FAQs

Site inspections updates should be performed at least every 3 years to verify that the components are aging as predicted and if not to adjust the repair schedule accordingly.
Specifications should be supplied to every contractor bidding a big project to ensure that all are bidding the same work. Without specifications, the board will be focusing on the cheapest bid instead of a quality outcome. There is an expression in the contracting business: "The profit is in the change orders." In other words, bidders will offer a low price to get the contract and then submit change orders/costs to actually get the work done right. Your manager is not qualified to provide specifications for large and/or complex projects. Independent consultants should be hired to provide the specifications and to do progress inspections on the work to ensure quality.
Yes or this function could be done by the Maintenance or Landscape Committee.
Your HOA Manager should make at least quarterly inspections or many as the board is willing to pay for. Each inspection should include building, landscape and rule violation review. Of course the board could appoint a Rules Committee, Maintenance Committee and Landscape Committee to provide the service and save the expense of the manager doing it. This makes a certain amount of sense because the committee members presumably live on site and could catch violations and problems sooner.
Many people with disabilities use a service animal in order to fully participate in everyday life. Dogs can be trained to perform many important tasks to assist people with disabilities, such as providing stability for a person who has difficulty walking, picking up items for a person who uses a wheelchair, preventing a child with autism from wandering away, or alerting a person who has hearing loss when someone is approaching from behind. Please click the link to download the FAQs from the American Disability Association. Frequently Asked Questions About Service Animals
A condominium may have a major leak in a roof that requires thousands of dollars to repair or a major mechanical system like a boiler may fail and need to be replaced.  When an unexpected event occurs the condominium trust may need to raise money quickly in order to fix the issue.  The association may not have the resources available or the necessary credit to have it fixed.  Unexpected events or poor planning do occur and sometimes the best way to generate the capital it is through a special assessment.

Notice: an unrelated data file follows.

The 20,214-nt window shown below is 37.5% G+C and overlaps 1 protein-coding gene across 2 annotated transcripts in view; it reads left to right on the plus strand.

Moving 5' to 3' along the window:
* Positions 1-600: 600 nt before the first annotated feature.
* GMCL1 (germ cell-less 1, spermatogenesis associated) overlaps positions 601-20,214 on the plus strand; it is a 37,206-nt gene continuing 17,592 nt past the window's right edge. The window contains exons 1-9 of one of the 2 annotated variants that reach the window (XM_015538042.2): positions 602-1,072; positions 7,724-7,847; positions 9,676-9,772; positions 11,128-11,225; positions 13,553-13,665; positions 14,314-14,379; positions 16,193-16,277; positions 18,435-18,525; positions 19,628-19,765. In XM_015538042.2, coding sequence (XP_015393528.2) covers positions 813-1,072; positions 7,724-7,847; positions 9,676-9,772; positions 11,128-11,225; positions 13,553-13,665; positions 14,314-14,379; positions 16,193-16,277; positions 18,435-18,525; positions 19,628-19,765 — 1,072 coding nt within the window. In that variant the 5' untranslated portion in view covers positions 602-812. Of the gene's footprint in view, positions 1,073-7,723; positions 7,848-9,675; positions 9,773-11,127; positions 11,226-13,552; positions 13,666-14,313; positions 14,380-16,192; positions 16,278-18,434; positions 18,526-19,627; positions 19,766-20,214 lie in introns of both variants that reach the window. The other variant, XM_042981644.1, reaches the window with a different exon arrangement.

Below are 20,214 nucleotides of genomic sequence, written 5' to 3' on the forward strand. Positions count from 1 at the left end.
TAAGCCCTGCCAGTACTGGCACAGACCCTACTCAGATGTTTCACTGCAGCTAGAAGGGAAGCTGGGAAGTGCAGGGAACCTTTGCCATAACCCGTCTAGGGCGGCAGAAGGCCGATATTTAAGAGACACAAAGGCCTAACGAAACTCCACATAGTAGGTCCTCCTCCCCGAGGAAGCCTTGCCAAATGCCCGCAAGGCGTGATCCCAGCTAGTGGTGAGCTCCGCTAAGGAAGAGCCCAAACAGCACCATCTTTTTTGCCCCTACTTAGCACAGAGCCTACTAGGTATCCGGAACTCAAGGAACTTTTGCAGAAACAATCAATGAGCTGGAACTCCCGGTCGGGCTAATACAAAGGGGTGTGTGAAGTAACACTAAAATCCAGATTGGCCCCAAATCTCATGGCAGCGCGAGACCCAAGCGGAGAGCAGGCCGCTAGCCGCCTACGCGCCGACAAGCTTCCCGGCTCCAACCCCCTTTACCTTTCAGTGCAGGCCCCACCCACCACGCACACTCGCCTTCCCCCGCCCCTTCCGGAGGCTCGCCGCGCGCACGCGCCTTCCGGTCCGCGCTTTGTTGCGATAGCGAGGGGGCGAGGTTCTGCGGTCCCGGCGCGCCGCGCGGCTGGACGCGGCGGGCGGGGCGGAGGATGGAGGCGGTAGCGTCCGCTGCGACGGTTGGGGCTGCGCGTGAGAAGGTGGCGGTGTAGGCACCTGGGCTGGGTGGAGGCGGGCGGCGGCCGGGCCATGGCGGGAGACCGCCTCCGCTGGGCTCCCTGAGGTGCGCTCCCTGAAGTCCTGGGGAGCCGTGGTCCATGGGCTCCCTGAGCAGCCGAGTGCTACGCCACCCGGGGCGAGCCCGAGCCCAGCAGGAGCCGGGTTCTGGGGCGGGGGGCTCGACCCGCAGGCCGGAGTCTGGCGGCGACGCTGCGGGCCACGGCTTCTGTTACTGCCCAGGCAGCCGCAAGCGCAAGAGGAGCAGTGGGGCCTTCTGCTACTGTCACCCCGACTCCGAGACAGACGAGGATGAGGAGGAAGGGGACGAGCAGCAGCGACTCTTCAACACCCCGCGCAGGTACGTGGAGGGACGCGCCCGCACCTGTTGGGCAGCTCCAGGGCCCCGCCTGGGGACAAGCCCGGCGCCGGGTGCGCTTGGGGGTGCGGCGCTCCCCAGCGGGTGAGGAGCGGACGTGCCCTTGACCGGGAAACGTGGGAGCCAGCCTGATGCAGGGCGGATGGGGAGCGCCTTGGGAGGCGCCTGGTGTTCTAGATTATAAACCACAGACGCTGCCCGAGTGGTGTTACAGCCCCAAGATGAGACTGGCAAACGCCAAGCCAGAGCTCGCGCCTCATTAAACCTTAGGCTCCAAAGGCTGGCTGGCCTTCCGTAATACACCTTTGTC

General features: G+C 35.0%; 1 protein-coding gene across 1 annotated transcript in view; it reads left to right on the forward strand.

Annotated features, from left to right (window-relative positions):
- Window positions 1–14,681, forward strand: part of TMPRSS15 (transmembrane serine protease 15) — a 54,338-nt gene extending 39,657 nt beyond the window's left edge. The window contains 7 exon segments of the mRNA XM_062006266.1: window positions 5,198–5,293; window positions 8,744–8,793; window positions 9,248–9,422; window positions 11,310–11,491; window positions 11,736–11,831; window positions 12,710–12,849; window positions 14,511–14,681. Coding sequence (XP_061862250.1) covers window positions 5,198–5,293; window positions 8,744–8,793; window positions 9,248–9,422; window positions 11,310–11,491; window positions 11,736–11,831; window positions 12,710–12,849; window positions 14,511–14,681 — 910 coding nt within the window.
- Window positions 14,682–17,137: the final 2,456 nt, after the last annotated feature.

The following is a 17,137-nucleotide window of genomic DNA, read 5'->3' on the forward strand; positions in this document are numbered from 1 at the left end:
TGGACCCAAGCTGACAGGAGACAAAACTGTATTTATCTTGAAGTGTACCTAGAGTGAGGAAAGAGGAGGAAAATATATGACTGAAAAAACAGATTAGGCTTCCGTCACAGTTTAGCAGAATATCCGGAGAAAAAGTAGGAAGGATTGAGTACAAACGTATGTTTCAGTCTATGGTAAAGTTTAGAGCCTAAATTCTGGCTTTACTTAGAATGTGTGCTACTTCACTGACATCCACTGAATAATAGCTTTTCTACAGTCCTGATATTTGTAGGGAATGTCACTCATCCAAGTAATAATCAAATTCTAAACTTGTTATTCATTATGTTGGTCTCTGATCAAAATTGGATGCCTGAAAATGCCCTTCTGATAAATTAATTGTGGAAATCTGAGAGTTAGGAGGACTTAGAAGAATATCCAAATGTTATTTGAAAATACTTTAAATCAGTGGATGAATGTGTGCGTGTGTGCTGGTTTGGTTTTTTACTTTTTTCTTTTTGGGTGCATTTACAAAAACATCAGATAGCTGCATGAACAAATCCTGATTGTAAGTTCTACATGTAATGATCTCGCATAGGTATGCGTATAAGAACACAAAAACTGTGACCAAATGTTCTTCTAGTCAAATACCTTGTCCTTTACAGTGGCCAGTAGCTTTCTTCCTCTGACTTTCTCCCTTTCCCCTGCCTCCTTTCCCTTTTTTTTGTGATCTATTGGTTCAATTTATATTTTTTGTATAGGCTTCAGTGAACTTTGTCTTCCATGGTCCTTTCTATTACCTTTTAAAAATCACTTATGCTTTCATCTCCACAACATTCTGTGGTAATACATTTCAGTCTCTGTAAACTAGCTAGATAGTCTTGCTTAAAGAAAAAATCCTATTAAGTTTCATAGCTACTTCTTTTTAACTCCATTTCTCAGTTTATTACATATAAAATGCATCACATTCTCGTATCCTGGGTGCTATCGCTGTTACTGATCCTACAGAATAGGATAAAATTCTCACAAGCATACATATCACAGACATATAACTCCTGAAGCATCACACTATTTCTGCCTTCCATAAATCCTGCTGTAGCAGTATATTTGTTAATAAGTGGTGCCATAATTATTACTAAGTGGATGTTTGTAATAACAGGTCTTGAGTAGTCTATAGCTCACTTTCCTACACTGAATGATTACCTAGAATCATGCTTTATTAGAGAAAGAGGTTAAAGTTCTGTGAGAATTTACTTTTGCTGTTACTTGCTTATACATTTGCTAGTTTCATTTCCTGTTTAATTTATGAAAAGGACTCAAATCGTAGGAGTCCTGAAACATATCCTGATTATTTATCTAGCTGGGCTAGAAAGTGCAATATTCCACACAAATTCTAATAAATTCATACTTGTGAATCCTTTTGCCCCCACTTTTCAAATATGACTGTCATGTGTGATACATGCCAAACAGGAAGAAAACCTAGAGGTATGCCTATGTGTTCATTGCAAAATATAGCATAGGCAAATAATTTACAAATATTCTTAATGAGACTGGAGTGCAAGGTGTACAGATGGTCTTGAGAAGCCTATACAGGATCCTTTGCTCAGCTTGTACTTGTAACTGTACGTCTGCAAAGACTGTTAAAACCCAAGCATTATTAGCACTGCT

A special assessment is an amount of money that a condominium trust needs in order to pay for a project or outstanding debt that was not part of the annual budget/assessment.   The trustees of the condominium levy the special assessment against all unit owners and require them to pay their fraction interest of the money being requested.   The payment of the special assessment is divided by each unit owner’s interest in the common area.  The amount may be requested immediately from each unit owner or may be broken into installments depending on how the trustees have decided to handle it.
A condominium provides individual ownership of a unit with a fractional interest of the common areas.   In terms of maintenance and repairs, you would be responsible for repairing or updating anything that is within your unit and the condominium trust would responsible for updating and repairing the common areas.  Common areas may include landscaping, decks, roofs, mechanical systems, water, sewer, etc.   It’s important to obtain the condominium master deed, rules and regulations and the current financial statements for a condominium before purchasing it.  A good buyer’s agent should be able to obtain this information for you from the sellers.   In there you will helpful information as to what are considered to be the common areas that the association is responsible for maintaining.  Every association is different and it’s important to know what is covered by the association as a whole.  These common areas are typically covered by a monthly condominium fee.
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No Ally specializes in Association Management, and does not manage individual units or resort rentals.

From Our Clients

“I have been on the San-A-Bel board of directors for over 10 years, so I have had a good opportunity to see Ally Management operate in many different situations.  I grade their work as outstanding without reservation.  They handle our property needs from top to bottom, including accounting, administration, maintenance, project management, etc.  I consider Ally Management to be a true partner of ours.  I would not want to serve on the board without them by my side!”

William P. (Pat) Patton, President of the Board, San-A-Bel HOA

“I have worked with Ally Management since 2005. Ally Management has consistently demonstrated excellence in service, responsiveness and industry knowledge translating into performance that continually exceeds expectations. It’s no surprise Ally continues to be the leader in Association Management along the Grand Strand.”

Ross Martin, President, Coral Beach HOA & VP, Holiday Pavilion HOA

“We have been working with Ally Management for the past 16 years at our various properties and during that time we have got to know Cindy Bonner and her staff quite well. We have to say that they have a professional and dedicated team that is involved in taking care of the properties and the home owners in the best way possible. They are always responsive and ready to assist with whatever the properties needs  might be and look after the finances of the HOA in a very responsible manner  It has indeed been a pleasure to be associated with them.”

Chris Shroff, Seaside Resorts